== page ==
Iraqi Kurdish Islamic radical cleric Mullah Krekar was sentenced to twelve years in prison on terrorism charges by an Italian court on Thursday, the Norwegian Broadcasting Corporation (NRK) has reported according to ekurd.net.
Krekar, whose real name is Najmaddin Faraj Ahmad, has led the Ansar al-Islam organization, al-Qaeda affiliated insurgent group, founded in 2001, as a merger of Jund al-Islam (Soldiers of Islam), and a splinter group from Islamic Movement of Kurdistan (IMK).
He left the group in 2003, however, and returned to Norway, where he has refugee status. Nevertheless, he remained prominent in Islamist circles and has since been accused by multiple governments of continued involvement in terrorist activities. He has been listed on the United Nations’ terror list since 2006.
Although he enjoys status as a refugee, which predates his involvement with Ansar al-Islam, he is a problematic figure in Norway, with the government there judging him to be a threat to national security. Norwegian law prevents his deportation to Iraq, given the legitimate fear that he might be executed if sent back there.
His latest conviction is based on a multi-country investigation of Ansar al-Islam offshoot Rawti Shax. In October 2015, seventeen suspects, including Krekar, were arrested and charged with radicalization and recruitment efforts on behalf of Islamic State.
The group is alleged to have planned an attack targeting Norwegian and British diplomats in the Middle East and plotted to kidnap other envoys in a bid to free their leader during his previous stints in custody.
They also are accused of recruiting at least five people in Europe who traveled to Iraq and Syria to join ISIS, authorities said.
Krekar denied all of the charges.
After repeated delays, the court handed down sentences against Krekar and five other defendants in the case on Monday.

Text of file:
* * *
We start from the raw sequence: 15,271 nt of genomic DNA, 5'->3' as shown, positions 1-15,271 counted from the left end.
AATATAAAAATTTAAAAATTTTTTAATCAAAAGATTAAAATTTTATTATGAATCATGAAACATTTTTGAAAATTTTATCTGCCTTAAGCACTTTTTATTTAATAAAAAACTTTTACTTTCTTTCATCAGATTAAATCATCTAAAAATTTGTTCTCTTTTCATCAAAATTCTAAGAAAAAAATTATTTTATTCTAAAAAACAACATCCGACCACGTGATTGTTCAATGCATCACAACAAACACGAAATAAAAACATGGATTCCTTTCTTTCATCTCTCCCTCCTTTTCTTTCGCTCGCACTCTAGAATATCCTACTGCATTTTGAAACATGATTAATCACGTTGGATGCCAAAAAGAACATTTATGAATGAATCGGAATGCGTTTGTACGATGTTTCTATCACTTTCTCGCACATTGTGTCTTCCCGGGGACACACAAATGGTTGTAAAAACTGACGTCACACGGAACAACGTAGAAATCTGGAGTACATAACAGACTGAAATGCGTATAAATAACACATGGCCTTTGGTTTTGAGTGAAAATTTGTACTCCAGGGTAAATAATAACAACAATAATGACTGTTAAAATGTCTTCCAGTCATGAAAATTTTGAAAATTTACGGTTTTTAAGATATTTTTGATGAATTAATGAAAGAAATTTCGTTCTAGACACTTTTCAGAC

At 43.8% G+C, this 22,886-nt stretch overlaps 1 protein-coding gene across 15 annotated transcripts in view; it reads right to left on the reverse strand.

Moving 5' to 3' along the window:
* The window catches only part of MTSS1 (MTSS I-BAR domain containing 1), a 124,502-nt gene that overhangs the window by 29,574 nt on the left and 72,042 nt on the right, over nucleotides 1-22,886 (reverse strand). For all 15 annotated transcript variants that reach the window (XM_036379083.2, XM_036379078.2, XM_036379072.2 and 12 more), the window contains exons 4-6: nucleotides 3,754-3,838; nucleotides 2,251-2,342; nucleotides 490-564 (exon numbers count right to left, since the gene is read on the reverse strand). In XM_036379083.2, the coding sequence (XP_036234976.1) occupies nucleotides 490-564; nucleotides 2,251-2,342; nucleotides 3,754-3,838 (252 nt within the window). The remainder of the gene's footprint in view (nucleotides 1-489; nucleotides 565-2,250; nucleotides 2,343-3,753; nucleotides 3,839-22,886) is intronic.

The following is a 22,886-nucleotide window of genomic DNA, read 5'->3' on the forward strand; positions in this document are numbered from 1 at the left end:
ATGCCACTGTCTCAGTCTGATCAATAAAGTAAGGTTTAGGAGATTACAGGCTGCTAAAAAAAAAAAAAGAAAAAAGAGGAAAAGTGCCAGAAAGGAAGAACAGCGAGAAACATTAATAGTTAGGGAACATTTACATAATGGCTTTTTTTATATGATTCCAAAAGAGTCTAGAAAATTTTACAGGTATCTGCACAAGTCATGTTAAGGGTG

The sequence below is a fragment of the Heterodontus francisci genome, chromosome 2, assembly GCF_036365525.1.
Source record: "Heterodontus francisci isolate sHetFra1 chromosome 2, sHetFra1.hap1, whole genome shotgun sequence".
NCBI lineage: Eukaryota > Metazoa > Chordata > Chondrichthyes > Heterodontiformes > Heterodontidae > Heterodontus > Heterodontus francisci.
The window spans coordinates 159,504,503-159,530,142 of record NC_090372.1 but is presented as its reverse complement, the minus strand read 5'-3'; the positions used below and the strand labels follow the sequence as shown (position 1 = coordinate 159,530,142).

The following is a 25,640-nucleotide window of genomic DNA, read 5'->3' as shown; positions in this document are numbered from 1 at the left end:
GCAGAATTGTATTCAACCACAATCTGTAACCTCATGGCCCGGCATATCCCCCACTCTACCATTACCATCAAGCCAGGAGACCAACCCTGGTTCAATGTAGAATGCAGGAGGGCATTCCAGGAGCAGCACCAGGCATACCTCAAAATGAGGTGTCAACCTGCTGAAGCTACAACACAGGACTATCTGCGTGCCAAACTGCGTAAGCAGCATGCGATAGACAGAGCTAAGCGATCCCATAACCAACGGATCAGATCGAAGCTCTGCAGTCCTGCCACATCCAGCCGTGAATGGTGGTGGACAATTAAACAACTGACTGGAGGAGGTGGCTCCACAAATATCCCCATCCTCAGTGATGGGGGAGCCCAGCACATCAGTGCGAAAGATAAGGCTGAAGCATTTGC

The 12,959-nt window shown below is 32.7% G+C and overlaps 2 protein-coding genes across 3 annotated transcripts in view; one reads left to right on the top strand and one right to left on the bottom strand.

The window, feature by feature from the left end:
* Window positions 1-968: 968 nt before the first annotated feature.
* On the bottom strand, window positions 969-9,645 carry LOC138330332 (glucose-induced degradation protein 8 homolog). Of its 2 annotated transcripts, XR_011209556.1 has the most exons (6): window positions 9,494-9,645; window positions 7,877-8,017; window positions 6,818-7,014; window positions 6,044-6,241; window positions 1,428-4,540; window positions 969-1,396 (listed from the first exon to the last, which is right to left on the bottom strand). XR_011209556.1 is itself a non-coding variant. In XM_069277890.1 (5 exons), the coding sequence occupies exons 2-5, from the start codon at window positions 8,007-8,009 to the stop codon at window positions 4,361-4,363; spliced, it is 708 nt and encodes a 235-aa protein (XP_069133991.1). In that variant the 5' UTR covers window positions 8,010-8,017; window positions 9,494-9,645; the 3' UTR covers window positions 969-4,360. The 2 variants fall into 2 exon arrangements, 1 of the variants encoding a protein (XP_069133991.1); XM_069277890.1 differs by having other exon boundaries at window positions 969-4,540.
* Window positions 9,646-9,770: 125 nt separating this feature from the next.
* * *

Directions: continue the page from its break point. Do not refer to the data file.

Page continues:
Prosecutors had asked for a ten-year prison sentence for Krekar, but the judge opted for a harsher punishment. The other defendants received between seven-and-a-half and nine-and-a-half years in prison.
Krekar’s Norwegian lawyer Brynjar Meling criticized the sentence and the manner in which the trial was conducted, arguing that Krekar was prevented from defending himself in person at the Appeals Court in Bolzano, Italy.
Meling said Krekar declined to travel to Italy to present evidence because the court had not given him assurances that he would not be extradited to a third country.
He was also denied a request to testify over video-conference.
The verdict will precipitate an extradition hearing, where Norwegian authorities will decide whether to send Krekar to Italy following his conviction.
Krekar was taken into custody by the Norwegian authorities after the sentence was handed down, NRT reported.
Meling told NRK that Krekar would fight any extradition proceedings.
Back in Iraqi Kurdistan, he has been accused of seeking to depose the government and replace it with an Islamic caliphate.
“One of the charges is that that I want to change secularism to Islamic caliphate in Kurdistan,” he told NRT in an interview in March.
In his capacity as leader of Ansar al-Islam, he is accused by the Patriotic Union of Kurdistan of ordering the beheading of 40 Peshmerga fighters in Kheli Hama village in September 2001.
Krekar has previously been convicted of threatening Norwegian Prime Minister Erna Solberg, making other death threats and for praising the slaying of cartoonists at the French satirical newspaper, Charlie Hebdo, in 2015.
Krekar said in 2015 only the Islamic State can “fulfill our ambitions and dreams,” . “The Islamic State is not something strange; it is the only element that can fulfill our ambitions and dreams,” he said in an Al Jazeera interview.
Krekar has immigrated to Norway in 1991 after “Islamic scholarship” and training in Pakistan and Afghanistan in 1980s. Earlier his pictures from Afghanistan has been published in many Islamic web sites and Krekar has also confirmed via his lawyer Brynjar Meling that he had meeting with Osama bin Laden already in 1988 in Peshawar in Pakistan.
Ansar al-Islam group listed as a terrorist organization by the U.S. and Iraqi Kurdistan government. The group is also suspected in suicide bombings of coalition forces in Iraqi Kurdistan,
Krekar in one of the most wanted in Iraqi Kurdistan region on charges of terrorist attacks in the Kurdish region. Local officials still claim Krekar was responsible for the violence and have demanded he be extradited back to Iraqi Kurdistan.